Hey guys, welcome back! So, if you read my last post, you may remember I said I didn’t have a picture of a Rusty Blackbird. Sad, I know. “But wait a minute,” you’re saying to yourself right now, “I see pictures of Rusty Blackbirds in this post!” This is true. So, I typically write these posts ahead of time (as I’m sure plenty of people do), and when I wrote the last post, I didn’t have any Rusty Blackbird pics. So, I went birding. Winter is actually a good time to find Rusty Blackbirds, and eBird told me that January is a good month for Forest Park specifically. Now, for whatever reason, I was fixated on trying to find one amongst a flock of blackbirds. See, in winter it’s common for blackbirds to travel in large flocks, often with different species mixed. Usually it’s Common Grackles and Red-winged Blackbirds, but occasionally you’ll find some Brown-headed Cowbirds, Rusty Blackbirds or (depending on the part of the country) Brewer’s Blackbirds mixed in. Now I don’t know why I was fixated on looking for my photogenic Rusty this way, considering every rusty I had seen prior has been in a woodland with muddy areas (the Rusty Blackbird’s favorite habitat.)
So today, I’m walking through Kennedy Forest in Forest Park, here in St. Louis, when I came upon some Carolina Chickadees. Then, not far away, I saw a blackbird fly into a tree. I thought to myself “why is there only one grackle?” since usually grackles travel in groups. I lifted my binoculars and was shocked. There it was! The Rusty Blackbird I’ve been searching for! And it stayed put for a while and let me get as good a picture as possible.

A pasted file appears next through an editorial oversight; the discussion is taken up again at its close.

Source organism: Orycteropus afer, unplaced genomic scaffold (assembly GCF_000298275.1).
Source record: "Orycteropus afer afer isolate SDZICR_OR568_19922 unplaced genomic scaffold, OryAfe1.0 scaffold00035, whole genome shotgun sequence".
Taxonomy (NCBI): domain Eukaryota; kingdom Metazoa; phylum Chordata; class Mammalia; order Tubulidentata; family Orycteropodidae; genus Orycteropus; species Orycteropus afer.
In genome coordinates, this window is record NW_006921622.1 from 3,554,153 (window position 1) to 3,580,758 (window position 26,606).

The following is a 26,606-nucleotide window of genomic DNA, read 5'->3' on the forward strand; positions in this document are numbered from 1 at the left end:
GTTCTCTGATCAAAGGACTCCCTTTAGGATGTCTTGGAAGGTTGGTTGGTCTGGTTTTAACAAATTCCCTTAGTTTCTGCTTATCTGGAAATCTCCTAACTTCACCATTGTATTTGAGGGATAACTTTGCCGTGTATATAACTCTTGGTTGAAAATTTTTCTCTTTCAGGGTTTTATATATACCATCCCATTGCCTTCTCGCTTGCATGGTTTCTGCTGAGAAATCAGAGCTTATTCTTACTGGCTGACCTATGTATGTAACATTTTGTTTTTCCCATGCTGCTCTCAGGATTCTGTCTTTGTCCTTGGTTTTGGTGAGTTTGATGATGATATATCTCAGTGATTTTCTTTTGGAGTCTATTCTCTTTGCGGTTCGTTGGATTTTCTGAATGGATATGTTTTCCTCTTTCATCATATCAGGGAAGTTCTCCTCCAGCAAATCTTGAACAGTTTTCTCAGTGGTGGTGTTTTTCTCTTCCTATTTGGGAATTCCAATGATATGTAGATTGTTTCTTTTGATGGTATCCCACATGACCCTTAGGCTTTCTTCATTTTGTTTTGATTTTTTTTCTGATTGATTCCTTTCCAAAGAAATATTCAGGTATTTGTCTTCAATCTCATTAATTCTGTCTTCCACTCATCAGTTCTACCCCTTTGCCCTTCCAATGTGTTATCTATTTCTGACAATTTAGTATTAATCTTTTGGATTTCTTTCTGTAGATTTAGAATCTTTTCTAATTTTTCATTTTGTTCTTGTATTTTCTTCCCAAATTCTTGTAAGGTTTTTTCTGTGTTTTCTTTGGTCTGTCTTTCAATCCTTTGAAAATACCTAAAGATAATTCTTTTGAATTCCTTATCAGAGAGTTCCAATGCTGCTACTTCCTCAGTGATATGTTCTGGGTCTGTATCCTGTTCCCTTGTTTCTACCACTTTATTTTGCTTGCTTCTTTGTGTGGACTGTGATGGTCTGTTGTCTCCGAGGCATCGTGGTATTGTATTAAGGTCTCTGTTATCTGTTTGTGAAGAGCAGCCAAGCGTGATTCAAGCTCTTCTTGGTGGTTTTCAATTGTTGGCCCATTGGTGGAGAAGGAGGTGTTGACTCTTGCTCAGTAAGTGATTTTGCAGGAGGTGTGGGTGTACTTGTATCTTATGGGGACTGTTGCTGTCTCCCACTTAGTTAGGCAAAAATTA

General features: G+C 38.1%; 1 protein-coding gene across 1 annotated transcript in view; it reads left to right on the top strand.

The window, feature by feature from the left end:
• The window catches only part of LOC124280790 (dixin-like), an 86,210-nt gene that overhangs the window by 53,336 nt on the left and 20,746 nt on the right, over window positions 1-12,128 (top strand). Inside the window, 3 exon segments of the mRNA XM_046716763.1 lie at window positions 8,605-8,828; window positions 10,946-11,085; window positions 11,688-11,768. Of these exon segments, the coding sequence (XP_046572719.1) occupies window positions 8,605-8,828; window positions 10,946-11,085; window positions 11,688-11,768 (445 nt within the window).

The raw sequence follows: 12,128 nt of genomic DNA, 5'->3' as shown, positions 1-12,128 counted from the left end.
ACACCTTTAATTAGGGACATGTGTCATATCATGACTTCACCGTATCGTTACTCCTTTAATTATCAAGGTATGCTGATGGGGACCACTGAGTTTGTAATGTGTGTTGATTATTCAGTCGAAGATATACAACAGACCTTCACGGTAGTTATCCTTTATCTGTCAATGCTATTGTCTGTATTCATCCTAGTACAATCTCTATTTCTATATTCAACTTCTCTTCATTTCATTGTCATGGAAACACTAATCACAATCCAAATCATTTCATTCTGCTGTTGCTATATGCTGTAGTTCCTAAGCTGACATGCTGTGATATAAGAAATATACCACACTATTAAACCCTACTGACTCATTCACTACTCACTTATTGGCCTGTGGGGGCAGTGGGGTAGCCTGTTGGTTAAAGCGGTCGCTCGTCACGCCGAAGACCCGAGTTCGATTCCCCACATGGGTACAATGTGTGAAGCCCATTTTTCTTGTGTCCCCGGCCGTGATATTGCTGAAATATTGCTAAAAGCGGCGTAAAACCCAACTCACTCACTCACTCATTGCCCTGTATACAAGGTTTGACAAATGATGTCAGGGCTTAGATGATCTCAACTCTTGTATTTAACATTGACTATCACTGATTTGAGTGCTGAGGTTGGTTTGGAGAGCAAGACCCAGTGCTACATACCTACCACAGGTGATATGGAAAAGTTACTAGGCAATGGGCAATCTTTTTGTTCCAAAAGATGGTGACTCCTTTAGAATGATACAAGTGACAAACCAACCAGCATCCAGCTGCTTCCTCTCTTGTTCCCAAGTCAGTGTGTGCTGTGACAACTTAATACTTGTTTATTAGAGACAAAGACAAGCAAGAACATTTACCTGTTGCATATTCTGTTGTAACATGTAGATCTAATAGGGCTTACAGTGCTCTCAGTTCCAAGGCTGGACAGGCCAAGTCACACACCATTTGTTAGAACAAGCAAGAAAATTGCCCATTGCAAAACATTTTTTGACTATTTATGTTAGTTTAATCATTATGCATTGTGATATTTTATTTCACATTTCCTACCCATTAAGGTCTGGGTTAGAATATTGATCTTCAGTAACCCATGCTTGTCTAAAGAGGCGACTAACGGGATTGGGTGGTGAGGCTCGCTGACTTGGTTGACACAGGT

So that’s great, and I was definitely excited. But how did I know it was a Rusty Blackbird? After all, they look very much like other blackbird species. Well winter is actually the best time to ID one. Males in their non-breeding plumage are black with “rusty” colored splotches, hence the name. Other ID keys include the pale yellow eye, thinner bill than it’s close relatives like the Red-winged and Brewer’s Blackbirds, and lastly habitat. The Brewer’s Blackbird is probably the closest in looks to the rusty, but they are seldom found in forests with mudflats like the Rusty prefers.
When I worked in Central Park, birders always got excited when a Rusty showed up. They may not look like much, but the Rusty Blackbird is one of the most rapidly declining bird species, with scientists completely baffled as to the reason. Some estimates have the population declining as much as 99 percent over the last 40 years! So, when and if you do see one of these birds, stop for a second and admire it. They may not be around much longer. That’ll wrap it up for today. Join me next time as we kick off water bird February! Canada Goose, up next!